Jainism, is an ancient Indian religion that centers on the idea of liberation through harmlessness. The aim of Jainism is to liberate the soul by avoiding bad karma. Jains are also highly concerned with the well being of all things living and non-living. The 2001 Census of India found that India has the largest population of Jains at 4.2 million. Jainism has two major sects: Digambara, “the sky clad,” and Svetambara, “the white clad.” Jainism has been declining since the growth of Hinduism in India
Jains do not believe in any type of God or spiritual being. Jains believe that every animal, plant and person contains a soul and that all souls are equal. For this reason, Jains are also strict vegetarians.
The Jains call the soul the jiva and they believe everything has a soul. Jiva means a conscious, living soul. Ajiva refers to the soul of non-living objects. They believe that the soul lasts forever and that souls are responsible for actions. Jains believe that every soul is individual in itself and that there are an infinite number of souls in the world. Souls don’t have bodies and they are infinite, meaning that they have infinite knowledge, infinite power, and infinite bliss. They are perfect beings.
Mahavira reformed and popularized Jainism. He was born in Vardhamana in 599 B.C.E. and was the son of King Siddhartha. After living as a prince for 30 years he decided to leave his royal palace to live as a sahana. Sahanas live an ascetic life and they reject worldly pleasures and comforts. Mahavira lived ascetically for 12 years and engaged in fasting and meditation until he finally reached enlightenment. The Agamas are the texts of Mahavira’s teachings.
Jains believe in the idea of reincarnation in the afterlife. The central concept in Jainism is to reach ultimate liberation and escape the cycle of rebirth. The Jain soul can only become liberated when it is detached from bad karma. Jains want their souls to live in bliss which is only possible if the bad karma is removed. Karma determines the quality of life. Jains have a different view on karma than most other religions. Jains believe that karma is like a physical substance that can actually build up on the soul. We attract karma through our bad actions. An accumulation can cause us to have bad thoughts, emotions, and vices. The goal of the Jain life it to “chip away” at this karma that has built up until the soul is liberated.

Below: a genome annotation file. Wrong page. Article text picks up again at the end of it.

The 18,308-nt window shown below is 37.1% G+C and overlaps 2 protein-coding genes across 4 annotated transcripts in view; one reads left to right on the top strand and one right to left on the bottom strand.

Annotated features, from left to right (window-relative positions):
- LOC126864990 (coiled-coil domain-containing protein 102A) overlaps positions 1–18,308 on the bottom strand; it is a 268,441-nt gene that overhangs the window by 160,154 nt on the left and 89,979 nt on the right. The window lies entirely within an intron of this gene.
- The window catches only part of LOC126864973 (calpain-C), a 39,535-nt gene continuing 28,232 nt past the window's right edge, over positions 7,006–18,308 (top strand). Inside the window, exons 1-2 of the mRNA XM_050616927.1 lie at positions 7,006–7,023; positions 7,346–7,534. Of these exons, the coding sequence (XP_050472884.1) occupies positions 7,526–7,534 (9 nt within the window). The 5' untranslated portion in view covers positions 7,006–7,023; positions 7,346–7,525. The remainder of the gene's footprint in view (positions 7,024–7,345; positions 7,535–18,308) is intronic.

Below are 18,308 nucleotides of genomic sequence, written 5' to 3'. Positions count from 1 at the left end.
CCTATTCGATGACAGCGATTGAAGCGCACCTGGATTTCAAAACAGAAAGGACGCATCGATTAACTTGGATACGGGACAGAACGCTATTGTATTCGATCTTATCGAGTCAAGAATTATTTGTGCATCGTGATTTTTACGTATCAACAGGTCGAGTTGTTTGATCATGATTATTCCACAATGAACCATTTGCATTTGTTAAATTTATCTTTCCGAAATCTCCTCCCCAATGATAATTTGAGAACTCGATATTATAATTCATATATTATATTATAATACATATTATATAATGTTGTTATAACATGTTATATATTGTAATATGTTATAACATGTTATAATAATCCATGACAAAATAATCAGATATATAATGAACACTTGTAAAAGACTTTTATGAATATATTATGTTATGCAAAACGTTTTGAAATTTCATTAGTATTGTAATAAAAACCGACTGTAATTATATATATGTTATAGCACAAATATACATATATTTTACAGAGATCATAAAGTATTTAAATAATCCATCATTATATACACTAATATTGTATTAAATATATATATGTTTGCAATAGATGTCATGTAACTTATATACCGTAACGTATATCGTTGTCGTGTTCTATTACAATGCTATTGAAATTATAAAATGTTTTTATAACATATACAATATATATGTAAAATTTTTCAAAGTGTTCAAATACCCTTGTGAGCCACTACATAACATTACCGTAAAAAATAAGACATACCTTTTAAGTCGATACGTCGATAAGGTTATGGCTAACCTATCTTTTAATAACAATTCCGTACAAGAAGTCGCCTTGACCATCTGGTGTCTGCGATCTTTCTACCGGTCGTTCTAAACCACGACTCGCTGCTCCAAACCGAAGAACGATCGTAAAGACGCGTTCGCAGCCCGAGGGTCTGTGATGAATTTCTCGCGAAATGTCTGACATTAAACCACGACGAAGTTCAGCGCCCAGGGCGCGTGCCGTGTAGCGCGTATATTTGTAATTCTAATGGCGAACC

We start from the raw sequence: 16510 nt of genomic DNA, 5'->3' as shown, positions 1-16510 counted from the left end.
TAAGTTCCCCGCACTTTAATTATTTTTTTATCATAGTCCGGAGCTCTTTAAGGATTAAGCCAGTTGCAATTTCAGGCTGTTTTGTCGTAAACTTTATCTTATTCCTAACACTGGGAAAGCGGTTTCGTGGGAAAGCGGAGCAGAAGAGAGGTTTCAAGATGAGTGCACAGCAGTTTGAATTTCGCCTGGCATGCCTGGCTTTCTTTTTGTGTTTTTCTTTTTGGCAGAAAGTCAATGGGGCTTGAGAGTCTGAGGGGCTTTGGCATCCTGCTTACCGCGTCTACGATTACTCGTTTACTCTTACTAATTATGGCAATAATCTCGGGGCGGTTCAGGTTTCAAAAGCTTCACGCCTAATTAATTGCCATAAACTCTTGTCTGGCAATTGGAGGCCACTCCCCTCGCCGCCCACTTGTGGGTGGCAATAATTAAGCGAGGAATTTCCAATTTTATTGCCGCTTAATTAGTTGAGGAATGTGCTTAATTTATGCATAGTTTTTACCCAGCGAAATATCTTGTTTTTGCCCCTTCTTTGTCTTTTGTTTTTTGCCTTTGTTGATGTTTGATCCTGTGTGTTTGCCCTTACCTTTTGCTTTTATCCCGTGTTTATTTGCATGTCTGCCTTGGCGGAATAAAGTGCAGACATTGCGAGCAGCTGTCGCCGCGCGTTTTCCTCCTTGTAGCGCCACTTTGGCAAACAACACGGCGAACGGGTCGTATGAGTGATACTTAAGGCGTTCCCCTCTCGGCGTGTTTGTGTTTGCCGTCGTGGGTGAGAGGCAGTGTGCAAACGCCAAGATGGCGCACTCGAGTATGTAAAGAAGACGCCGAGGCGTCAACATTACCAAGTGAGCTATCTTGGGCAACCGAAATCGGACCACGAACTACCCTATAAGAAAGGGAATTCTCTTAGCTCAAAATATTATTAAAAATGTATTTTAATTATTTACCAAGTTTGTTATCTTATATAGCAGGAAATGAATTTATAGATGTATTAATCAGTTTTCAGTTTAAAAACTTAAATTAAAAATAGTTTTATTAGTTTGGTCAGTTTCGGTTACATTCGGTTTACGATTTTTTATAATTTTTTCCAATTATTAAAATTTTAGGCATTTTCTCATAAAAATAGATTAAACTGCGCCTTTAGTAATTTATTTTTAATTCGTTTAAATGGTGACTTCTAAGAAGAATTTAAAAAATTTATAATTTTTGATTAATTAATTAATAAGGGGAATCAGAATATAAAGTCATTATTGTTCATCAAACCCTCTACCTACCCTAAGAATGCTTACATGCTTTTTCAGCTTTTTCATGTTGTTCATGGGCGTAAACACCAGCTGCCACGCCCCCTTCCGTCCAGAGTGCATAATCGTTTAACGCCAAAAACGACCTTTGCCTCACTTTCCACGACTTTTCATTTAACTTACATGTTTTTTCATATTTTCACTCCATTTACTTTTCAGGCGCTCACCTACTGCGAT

Three guiding principals called the “three jewels” rule the Jain life. The “three jewels” are: right belief, right knowledge and right conduct. Jains also have the Five Great Vows, sometimes called the mahavratas. The Five Great Vows are: non-violence, non-attachment to possessions, not lying, not stealing and sexual restraint. The most important of these is the principle of non-violence called ahism because of their belief that everything has an individual soul.
For Jains, nothing is every created or destroyed. Everything changes forms, but exists forever. Jains believe that history is cyclical.